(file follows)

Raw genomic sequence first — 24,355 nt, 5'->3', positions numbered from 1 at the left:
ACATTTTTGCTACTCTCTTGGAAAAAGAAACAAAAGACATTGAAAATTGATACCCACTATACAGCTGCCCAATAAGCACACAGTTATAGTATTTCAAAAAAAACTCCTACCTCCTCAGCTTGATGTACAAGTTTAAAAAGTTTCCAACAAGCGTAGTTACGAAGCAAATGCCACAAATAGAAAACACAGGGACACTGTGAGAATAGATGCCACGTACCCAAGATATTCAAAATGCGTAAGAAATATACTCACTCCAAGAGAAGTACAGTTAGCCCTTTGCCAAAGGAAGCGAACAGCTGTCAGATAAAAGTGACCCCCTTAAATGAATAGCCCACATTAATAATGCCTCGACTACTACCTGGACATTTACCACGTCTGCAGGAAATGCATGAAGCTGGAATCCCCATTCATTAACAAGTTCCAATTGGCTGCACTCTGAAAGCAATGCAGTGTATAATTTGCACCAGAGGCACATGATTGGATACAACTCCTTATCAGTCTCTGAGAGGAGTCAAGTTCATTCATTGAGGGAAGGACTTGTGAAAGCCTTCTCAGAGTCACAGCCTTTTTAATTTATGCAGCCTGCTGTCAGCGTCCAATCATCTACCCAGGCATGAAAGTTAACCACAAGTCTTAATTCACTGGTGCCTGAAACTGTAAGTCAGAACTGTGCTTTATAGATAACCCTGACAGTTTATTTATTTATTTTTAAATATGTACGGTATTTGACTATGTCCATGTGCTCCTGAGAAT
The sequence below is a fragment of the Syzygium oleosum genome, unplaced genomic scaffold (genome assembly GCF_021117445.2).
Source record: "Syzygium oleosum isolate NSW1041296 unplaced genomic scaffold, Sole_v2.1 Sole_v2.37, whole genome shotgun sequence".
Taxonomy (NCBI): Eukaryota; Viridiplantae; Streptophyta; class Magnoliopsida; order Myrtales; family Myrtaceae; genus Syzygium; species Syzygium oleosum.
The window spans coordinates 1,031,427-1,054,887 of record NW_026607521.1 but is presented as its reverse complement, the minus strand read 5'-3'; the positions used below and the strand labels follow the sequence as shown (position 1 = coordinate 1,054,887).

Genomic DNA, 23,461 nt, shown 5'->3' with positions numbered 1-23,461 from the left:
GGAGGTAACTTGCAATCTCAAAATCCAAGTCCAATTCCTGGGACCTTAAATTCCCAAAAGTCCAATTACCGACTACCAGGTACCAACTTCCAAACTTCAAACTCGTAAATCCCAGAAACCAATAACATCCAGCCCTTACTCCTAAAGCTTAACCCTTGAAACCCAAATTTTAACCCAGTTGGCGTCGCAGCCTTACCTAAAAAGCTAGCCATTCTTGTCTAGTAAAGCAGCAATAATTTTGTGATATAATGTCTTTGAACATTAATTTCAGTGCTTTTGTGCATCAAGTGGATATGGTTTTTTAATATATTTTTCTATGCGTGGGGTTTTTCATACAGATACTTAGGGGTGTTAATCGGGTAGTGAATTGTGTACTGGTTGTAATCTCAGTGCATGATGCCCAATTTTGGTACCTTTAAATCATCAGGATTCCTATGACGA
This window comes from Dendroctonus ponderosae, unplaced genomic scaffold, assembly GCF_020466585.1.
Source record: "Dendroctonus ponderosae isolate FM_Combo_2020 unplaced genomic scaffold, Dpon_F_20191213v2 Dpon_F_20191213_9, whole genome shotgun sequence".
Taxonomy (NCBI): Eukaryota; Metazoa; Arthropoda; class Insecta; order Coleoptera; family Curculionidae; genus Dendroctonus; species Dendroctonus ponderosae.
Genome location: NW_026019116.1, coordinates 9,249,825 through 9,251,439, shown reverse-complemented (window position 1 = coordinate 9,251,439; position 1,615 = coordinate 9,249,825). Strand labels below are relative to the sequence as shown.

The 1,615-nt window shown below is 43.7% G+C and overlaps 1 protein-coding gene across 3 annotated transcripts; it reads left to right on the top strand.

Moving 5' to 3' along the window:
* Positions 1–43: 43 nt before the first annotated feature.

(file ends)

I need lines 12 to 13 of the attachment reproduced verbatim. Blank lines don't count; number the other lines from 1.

Genome location: NW_026019116.1, coordinates 9,249,825 through 9,251,439, shown reverse-complemented (window position 1 = coordinate 9,251,439; position 1,615 = coordinate 9,249,825). Strand labels below are relative to the sequence as shown.

The 1,615-nt window shown below is 43.7% G+C and overlaps 1 protein-coding gene across 3 annotated transcripts; it reads left to right on the top strand.